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Last updated: January 18, 2012 5:37 pm
Like many of its investment banking competitors, Goldman was hit by ongoing eurozone turmoil and a subsequent slowdown in market activity in the last three months of 2011. The results follow disappointing earnings at rival JPMorgan and Citigroup after customers withdrew from trading.
Goldman responded to market conditions and client retrenchment – cutting its operating expenses by 14 per cent during the year to $22.64bn. That includes a striking 2,400 subtraction in headcount and a 21 per cent reduction in employee pay – including bonuses paid to its bankers.
“This past year was dominated by global macroeconomic concerns, which significantly affected our clients’ risk tolerance and willingness to transact,” Lloyd Blankfein, chairman and chief executive, said in a statement. “As economies and markets improve – and we see encouraging signs of this – Goldman Sachs is very well positioned to perform for our clients and our shareholders.”
With the cost-cutting, Goldman managed to partially offset a 26 per cent slump in fourth-quarter net revenue and surprise analysts with net income of $1.1bn. That equates to earnings of $1.84 a share, outstripping consensus expectations of $1.23 a share.
The bank’s ratio of total pay to revenue for 2011 was 42.4 per cent – up from 39.3 per cent in 2010, and likely to fuel some arguments that Wall Street still needs to drastically slim down. Shareholders have to contend with a 3.7 per cent return on equity for the full year, though Goldman shares jumped more than 6 per cent to $103.93 in afternoon trading in New York on Wednesday.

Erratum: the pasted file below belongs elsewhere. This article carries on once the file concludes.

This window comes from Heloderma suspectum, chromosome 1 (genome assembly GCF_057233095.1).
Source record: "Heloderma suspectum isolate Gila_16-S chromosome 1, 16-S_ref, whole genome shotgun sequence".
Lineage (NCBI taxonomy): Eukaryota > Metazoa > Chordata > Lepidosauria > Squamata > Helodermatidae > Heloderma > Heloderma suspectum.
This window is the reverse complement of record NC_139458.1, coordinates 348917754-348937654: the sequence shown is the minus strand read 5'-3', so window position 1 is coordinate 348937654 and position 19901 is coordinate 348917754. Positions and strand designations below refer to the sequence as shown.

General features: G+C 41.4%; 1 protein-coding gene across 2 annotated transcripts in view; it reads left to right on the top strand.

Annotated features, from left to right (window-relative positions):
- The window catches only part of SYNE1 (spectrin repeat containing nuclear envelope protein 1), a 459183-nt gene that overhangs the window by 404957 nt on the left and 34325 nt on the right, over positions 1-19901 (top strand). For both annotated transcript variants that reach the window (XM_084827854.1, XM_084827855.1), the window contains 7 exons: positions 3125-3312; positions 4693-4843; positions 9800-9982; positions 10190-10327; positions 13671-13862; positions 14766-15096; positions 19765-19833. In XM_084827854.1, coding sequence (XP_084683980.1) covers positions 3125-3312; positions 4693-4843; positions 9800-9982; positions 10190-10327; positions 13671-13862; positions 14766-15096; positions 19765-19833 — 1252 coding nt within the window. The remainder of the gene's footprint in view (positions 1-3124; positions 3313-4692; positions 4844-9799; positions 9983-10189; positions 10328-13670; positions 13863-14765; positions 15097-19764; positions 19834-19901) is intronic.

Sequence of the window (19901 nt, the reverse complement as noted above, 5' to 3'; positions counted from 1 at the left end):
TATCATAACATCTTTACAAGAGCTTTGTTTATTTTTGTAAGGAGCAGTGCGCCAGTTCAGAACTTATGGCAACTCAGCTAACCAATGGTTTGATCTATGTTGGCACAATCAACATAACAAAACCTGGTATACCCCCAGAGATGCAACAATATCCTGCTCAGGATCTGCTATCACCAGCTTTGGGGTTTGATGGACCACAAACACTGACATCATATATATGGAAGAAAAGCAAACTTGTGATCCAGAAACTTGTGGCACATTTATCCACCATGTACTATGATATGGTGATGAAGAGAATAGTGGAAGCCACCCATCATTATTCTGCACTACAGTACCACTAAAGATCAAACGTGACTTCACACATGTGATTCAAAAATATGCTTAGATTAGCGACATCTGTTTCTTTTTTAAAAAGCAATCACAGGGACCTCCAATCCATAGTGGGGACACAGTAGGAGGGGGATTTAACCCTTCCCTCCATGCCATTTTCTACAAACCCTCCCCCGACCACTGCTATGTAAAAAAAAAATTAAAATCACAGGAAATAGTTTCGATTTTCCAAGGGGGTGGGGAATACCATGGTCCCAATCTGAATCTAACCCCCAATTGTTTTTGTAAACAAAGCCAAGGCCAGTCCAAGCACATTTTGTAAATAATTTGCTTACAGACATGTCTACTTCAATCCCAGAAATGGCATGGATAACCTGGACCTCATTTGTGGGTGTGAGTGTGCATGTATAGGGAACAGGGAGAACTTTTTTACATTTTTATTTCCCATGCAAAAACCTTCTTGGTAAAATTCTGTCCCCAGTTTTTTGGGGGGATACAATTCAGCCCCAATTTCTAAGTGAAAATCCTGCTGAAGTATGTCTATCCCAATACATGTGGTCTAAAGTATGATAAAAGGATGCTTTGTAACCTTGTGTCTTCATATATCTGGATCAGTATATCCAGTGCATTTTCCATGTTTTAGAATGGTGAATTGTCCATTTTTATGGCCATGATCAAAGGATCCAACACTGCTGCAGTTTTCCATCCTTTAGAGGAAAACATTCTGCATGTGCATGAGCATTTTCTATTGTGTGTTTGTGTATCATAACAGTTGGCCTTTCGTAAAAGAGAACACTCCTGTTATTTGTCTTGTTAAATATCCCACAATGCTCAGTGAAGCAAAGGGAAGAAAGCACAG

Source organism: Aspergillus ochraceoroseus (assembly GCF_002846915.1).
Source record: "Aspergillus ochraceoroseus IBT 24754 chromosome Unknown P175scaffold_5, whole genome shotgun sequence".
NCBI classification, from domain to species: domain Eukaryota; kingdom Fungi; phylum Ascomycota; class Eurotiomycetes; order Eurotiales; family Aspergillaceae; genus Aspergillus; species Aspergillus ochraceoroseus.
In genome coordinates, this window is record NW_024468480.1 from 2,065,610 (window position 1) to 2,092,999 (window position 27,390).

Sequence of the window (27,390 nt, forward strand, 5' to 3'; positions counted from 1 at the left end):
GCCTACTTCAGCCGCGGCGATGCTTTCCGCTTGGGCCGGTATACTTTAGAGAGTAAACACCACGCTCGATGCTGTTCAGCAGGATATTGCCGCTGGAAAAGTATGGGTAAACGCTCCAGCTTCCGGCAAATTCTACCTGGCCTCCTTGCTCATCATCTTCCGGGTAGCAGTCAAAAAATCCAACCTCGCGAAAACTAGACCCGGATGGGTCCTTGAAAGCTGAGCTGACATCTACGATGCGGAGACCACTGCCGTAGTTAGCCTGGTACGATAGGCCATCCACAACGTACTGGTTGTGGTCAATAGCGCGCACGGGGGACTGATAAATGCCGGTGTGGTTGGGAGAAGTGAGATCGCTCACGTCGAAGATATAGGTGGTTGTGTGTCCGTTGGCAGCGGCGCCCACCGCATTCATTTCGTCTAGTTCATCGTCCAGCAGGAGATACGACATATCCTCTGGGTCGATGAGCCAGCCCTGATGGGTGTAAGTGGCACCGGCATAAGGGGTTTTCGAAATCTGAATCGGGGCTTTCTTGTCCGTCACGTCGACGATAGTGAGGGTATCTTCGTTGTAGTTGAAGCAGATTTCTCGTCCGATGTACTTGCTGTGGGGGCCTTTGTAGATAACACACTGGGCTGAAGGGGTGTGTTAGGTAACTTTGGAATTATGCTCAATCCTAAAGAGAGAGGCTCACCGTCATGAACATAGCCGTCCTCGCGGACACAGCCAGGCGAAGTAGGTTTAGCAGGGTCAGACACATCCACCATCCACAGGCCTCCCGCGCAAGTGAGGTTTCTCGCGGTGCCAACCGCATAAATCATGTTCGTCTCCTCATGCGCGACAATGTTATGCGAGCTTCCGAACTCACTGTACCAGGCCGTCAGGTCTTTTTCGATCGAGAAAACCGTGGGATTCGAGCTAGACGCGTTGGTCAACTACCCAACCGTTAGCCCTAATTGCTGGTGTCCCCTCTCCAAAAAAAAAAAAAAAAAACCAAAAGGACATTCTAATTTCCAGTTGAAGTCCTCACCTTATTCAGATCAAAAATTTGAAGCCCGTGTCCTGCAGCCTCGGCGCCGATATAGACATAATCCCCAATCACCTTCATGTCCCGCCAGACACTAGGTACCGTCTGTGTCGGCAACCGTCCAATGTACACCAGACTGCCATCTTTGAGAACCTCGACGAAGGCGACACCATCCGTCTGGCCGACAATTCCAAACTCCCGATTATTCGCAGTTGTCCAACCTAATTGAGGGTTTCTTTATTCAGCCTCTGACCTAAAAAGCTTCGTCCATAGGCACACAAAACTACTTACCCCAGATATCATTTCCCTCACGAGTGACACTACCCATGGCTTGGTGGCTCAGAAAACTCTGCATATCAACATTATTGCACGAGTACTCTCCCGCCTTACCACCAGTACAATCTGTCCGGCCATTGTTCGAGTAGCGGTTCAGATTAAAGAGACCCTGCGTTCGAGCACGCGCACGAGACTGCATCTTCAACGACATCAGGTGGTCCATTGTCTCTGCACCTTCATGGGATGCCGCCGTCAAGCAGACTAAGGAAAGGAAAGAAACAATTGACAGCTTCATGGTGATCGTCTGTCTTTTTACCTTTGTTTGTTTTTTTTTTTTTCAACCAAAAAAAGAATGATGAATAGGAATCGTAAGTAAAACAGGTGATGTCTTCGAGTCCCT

The bank launched an “internal initiative” in the second quarter, aiming to save $1.4bn, or around 6 per cent of its costs in 2010, chief financial officer David Viniar said in a conference call. Most of the savings have already been achieved with a small amount still to be done, he said.
In addition to volatile markets, Goldman has been grappling with a plethora of incoming financial regulation, including the Volcker Rule which aims to ban proprietary trading at US banks. Difficult market conditions and the new rules have sparked a debate about how the bank will cope.
Net revenues in Goldman’s investment banking division declined 9 per cent to $4.36bn in 2011, while earnings at the bank’s institutional client services unit fell a fifth to $17.28bn. The unit includes Goldman’s fixed income, currency and commodities division – traditionally one of the bank’s largest profit-generators. But FICC net revenue slumped more than a third to $9.02bn during the year.
“We will continue to review the environment as we go forward. We’ll continue to see where regulation ultimately comes out,” said Mr Viniar, adding that the bank would make sure it was “sized appropriately”.
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